|A listing from John L. Wasserman's SF Chronicle column on Monday, December 21, 1970, mentioning the upcoming concert at Winterland on December 23, featuring the "Acoustic Dead" in a benefit for "the Montessori School & The Bear"|
|Upcoming BGP shows from the December 20, 1970 Chronicle|
By 1969, the Fillmore West was famous throughout the world as the hippest place in rock. Although the Summer of Love was long over, hip bands like Santana and Creedence Clearwater Revival still came out of San Francisco and sold millions of albums. However, partially due to the influence of Bill Graham and the Fillmores, rock music had become big business. The Fillmore West, with a capacity of about 2500, was rapidly becoming too small for the various bands that had made the venue famous. The ballroom itself was upstairs from a car dealership (Waters Buick), and the venue had no room for expansion. Late in 1969, San Francisco Chronicle columnist Ralph J. Gleason, an ally of Graham's, put out the word that the building had been sold to the Howard Johnson's hotel chain, and the fabled Fillmore West would be torn down to build a hotel (Gleason dismissively called it an "ice cream stand"). The shrewd Graham, however, after some maneuvering, managed to take control of the nearby Winterland arena in early 1970, giving his company a much larger venue for expansion in the event that the Fillmore West would no longer be available.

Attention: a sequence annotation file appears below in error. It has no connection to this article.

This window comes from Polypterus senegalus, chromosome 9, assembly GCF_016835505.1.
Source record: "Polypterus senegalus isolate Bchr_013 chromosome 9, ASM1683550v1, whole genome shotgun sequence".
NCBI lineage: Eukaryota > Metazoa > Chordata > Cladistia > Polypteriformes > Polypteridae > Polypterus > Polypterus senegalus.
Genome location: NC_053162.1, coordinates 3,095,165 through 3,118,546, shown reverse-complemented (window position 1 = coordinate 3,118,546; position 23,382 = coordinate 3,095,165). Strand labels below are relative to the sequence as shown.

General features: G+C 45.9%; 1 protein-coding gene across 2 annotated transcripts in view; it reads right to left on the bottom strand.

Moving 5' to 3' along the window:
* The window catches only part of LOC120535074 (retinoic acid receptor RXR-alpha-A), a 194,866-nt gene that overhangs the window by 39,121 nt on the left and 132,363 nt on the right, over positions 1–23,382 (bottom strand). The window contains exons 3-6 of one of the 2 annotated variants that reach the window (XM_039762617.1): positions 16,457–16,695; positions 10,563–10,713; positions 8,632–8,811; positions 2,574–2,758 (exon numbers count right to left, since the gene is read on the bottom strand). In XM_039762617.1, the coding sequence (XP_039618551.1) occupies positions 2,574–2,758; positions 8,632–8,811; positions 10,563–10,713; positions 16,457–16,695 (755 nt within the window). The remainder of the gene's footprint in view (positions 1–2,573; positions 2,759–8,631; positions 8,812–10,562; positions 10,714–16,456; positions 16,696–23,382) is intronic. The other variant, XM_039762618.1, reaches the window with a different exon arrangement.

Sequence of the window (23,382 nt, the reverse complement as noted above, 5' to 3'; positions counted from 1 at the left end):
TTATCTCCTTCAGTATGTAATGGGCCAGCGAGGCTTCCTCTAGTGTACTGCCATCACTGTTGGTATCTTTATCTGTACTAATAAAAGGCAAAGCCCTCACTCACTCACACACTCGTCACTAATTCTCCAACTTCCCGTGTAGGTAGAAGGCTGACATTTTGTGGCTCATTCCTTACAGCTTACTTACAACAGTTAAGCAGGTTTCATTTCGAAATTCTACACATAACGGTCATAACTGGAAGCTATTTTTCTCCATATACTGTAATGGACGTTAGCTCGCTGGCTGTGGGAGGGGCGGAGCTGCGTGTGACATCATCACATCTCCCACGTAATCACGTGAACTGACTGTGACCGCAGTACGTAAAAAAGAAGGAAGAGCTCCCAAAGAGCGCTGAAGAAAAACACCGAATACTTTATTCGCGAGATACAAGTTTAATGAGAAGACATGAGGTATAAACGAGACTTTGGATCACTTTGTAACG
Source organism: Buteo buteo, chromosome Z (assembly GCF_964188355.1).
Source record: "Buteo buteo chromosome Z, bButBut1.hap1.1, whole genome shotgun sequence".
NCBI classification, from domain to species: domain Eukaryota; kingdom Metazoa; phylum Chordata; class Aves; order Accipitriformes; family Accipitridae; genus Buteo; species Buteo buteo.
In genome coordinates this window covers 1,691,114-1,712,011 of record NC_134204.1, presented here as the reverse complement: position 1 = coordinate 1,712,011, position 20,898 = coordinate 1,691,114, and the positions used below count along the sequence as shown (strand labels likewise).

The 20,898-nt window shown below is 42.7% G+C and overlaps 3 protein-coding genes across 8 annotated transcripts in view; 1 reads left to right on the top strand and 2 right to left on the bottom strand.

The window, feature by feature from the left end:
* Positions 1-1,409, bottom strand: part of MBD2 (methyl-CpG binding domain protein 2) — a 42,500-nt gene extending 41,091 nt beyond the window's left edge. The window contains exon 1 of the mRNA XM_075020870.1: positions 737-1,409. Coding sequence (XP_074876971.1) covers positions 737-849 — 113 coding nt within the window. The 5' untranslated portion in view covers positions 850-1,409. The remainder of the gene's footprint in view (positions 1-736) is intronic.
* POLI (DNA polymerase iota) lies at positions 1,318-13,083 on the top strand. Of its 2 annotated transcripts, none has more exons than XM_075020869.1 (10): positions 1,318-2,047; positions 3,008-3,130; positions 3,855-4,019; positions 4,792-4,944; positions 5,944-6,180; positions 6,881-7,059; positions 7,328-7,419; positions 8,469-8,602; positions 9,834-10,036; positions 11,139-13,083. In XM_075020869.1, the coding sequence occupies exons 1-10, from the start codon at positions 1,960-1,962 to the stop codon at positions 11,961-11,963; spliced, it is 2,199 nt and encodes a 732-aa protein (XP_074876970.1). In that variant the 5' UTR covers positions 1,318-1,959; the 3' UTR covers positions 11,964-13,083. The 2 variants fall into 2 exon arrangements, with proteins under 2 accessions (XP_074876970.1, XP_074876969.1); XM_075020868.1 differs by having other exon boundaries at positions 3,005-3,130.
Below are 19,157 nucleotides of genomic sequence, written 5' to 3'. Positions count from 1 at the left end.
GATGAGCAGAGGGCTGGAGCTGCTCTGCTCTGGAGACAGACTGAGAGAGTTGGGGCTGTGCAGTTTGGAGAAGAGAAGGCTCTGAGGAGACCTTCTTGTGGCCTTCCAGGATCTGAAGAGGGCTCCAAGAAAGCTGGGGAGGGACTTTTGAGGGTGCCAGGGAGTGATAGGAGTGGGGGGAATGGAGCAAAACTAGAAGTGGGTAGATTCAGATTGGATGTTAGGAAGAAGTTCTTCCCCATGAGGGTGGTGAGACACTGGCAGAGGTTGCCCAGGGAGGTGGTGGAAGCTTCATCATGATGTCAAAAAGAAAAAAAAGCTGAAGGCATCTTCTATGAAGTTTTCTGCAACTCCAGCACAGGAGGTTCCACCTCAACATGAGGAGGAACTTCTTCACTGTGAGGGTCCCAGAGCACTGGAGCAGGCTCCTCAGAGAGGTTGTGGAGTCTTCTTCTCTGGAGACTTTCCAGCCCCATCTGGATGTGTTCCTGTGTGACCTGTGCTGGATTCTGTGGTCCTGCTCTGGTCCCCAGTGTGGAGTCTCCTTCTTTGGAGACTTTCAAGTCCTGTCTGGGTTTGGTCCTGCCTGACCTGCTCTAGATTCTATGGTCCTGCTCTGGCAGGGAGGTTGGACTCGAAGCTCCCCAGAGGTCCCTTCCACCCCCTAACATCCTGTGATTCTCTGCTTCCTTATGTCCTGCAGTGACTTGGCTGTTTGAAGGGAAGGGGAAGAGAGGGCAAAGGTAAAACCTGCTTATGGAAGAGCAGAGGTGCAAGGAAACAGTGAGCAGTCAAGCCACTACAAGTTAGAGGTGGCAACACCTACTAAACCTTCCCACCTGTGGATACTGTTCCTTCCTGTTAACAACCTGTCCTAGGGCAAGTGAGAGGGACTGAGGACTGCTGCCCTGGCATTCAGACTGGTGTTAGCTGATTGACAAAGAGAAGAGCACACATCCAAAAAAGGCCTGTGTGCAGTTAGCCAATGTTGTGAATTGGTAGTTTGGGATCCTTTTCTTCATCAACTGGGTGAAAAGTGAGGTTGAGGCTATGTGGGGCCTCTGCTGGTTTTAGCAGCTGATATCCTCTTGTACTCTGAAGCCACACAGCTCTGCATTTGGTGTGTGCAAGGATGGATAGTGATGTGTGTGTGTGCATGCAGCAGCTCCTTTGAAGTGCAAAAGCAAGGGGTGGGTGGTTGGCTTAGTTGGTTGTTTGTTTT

Winterland was a cavernous ice palace on Post and Steiner, built in 1928, and two blocks from the old Fillmore. As far back as 1967, Bill Graham had moved events that were too large for the Fillmore or Fillmore West to Winterland. Winterland had a capacity of 5400, and it could easily be configured "Fillmore style" with an open floor and surrounding balconies. Usually, the only other events at Winterland were ice shows, such as the Ice Capades, which came in for a few weeks each year. Back in 1966 and '67, some other promoters had hired out Winterland a few times, but for the time it was a large venue, and usually only Graham had the promotional muscle to get the kind of bands who could fill it. When Graham asserted control of the venue in 1970, that seemed to assure that not only could larger BGP shows be held there, but the threat of closing the Fillmore West would not be catastrophic. It appears that Graham only booked Winterland as he needed to, depending on who was on tour and who was hot. Indirect evidence suggests, however, that Graham had contracted for New Year's Eve 1970 very early in the year, since he knew that he would have a big show there regardless of who exactly played.